In the latter part of the last century, considerable scientific progress has been made in the core discipline of groundwater by improving the basic understanding of water flow and the fate and transport of contaminants. This new knowledge has led to modeling tools for efficient management, strategies for reducing overdraft, schemes for aquifer replenishment, better water quality monitoring, and schemes to reduce contamination risks. However, the complexities and challenges of the problems of this century require rapid progress in both basic and applied sciences associated with groundwater. Sea-level rise expected to be driven by climate change and overdraft that trigger saltwater intrusion will threaten aquifers in coastal areas where close to a billion people live. New industrial, agrochemical, consumer, pharmaceutical and healthcare products are introducing complex chemicals into the environment, threatening groundwater. Toxins in groundwater increasingly detected at very low concentrations using advanced instrumentation have been determined to produce significant health risks. A rapid transition to alternate energy from shale is requiring a need to understand the risks of surface and groundwater contamination by stimulant and production fluids and methane leakage. Storage of carbon dioxide in deep geologic formations to slow greenhouse gas loading to the atmosphere is requiring a need to assess the risks of gas and brine leakage on water quality in shallow aquifers used for potable water. Bare soil evaporation and evapotranspiration controlled by the coupled soil-water, groundwater, and atmospheric dynamics have to be better represented in global circulation models used in climate change predictions. Groundwater is central to water-energy and water-food security nexuses. The “new science” to address these problems requires groundwater scientists to work at multiple physical interfaces (e.g. aquifer/ocean, land/atmospheric) as well as at the interfaces of other core disciplines such as biological, atmospheric, environmental, climatic, ecological, health, and most importantly social sciences. The most exciting research opportunities and new discoveries are at these interdisciplinary interfaces.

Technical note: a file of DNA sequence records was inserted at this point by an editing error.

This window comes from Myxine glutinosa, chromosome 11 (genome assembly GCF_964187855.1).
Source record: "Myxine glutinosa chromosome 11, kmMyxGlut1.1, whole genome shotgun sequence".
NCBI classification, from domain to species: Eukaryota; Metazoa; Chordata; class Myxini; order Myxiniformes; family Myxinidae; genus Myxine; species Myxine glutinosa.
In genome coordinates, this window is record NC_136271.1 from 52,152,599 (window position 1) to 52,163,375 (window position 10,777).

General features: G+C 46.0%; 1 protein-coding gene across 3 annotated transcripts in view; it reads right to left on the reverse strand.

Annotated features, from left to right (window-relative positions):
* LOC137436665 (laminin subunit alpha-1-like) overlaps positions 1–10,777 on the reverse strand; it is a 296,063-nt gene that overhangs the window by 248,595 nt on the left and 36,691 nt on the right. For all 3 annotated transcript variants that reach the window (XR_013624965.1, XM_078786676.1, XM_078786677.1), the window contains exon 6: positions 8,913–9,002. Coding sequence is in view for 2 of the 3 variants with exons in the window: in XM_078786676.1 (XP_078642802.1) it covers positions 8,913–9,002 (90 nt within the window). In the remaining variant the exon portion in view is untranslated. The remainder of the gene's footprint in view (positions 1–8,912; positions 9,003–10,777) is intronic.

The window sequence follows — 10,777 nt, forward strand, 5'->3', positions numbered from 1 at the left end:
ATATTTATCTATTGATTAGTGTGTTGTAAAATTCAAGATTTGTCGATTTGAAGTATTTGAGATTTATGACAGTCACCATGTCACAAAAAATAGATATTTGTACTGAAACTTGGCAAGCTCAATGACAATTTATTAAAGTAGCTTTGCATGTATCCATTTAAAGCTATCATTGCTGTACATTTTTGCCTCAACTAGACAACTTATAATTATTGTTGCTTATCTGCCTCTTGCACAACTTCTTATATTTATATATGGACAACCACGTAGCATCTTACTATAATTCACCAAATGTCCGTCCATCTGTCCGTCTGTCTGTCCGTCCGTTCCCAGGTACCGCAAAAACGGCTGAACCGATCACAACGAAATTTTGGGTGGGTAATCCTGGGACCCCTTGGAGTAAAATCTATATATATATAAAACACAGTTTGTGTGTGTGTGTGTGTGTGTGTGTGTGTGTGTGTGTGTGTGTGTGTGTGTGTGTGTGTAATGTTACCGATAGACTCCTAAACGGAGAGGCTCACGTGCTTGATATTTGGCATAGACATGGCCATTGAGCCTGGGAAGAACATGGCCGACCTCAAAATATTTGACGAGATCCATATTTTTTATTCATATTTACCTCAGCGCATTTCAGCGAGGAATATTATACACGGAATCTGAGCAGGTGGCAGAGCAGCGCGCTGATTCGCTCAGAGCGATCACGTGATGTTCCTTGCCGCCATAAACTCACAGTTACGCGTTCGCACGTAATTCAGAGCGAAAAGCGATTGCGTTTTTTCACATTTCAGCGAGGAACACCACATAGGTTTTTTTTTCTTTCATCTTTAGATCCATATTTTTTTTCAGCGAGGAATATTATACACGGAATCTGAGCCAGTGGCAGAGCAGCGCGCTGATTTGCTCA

To highlight the need for science at disciplinary interfaces, I would like to briefly present a problem that is affecting farming communities in Sri Lanka, a number of Central American countries (e.g., El Salvador, Nicaragua, and Costa Rica) and India. In 1994, an epidemic of Chronic Kidney Disease of unknown etiology (CKDu) was discovered among the rice paddy farmers in the North Central Province (NCP) of Sri Lanka, affecting a total population of 460,000 with 69,200 diagnosed cases and a death toll of around 22,000. Funded by the US National Science Foundation and the National Institute of Environmental Health Sciences, I visited Sri Lanka in August of this year with a team of multidisciplinary scientific experts from the US, Europe, and South America. It is our assessment, supported by local scientists that multiple factors with a dominant groundwater contamination dimension may be contributing to this disease. These factors include agrochemicals, naturally occurring fluoride and hardness, water distribution based on an ancient system of cascaded reservoirs and canals, genetic susceptibility, and social behavior, among others. The framework needed to address this problem requires research at the interfaces of natural, health, and social sciences. The funding agencies both in the developed and developing world must re-think their research investment strategies to direct resources to promote a culture of collaboration moving away from the comfort zones of individual discipline cores and towards research at disciplinary interfaces.

I have been very fortunate to work with and learn from outstanding students and I share this honor with them. I would like to thank the many who helped and guided my career: the people of Sri Lanka who supported my free education; my teachers at the Faculty of Engineering at the University of Ceylon at Peradeniya for the excellent undergraduate education that prepared me well to venture into many adventures in science and engineering; the Asian Institute of Technology, which has the mission of training engineers to solve applied problems in the region, for giving me the opportunity to work on issues that have a direct impact on people; Prof. Subin Pinkayan, my thesis advisor for introducing me to hydrology; Colorado State University, where I had the privilege to be educated by some of the world’s leading hydrologists and porous media scientists of the time; and my Ph.D. supervisor Prof. Morel-Seytoux who challenged me through the high expectations he placed on his students.